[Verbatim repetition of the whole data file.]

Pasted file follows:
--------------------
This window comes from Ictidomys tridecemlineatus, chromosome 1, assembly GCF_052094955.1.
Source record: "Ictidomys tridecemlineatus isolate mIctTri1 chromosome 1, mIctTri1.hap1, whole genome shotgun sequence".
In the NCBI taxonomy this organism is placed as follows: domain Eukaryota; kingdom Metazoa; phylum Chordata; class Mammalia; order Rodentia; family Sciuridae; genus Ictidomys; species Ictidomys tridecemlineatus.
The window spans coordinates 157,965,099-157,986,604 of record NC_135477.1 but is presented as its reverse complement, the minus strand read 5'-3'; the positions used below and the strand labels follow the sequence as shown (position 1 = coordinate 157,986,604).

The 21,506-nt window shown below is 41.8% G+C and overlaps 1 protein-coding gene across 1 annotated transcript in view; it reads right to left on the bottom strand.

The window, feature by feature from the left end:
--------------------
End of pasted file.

This window comes from Ictidomys tridecemlineatus, chromosome 1, assembly GCF_052094955.1.
Source record: "Ictidomys tridecemlineatus isolate mIctTri1 chromosome 1, mIctTri1.hap1, whole genome shotgun sequence".
In the NCBI taxonomy this organism is placed as follows: domain Eukaryota; kingdom Metazoa; phylum Chordata; class Mammalia; order Rodentia; family Sciuridae; genus Ictidomys; species Ictidomys tridecemlineatus.
The window spans coordinates 157,965,099-157,986,604 of record NC_135477.1 but is presented as its reverse complement, the minus strand read 5'-3'; the positions used below and the strand labels follow the sequence as shown (position 1 = coordinate 157,986,604).

The 21,506-nt window shown below is 41.8% G+C and overlaps 1 protein-coding gene across 1 annotated transcript in view; it reads right to left on the bottom strand.

The window, feature by feature from the left end: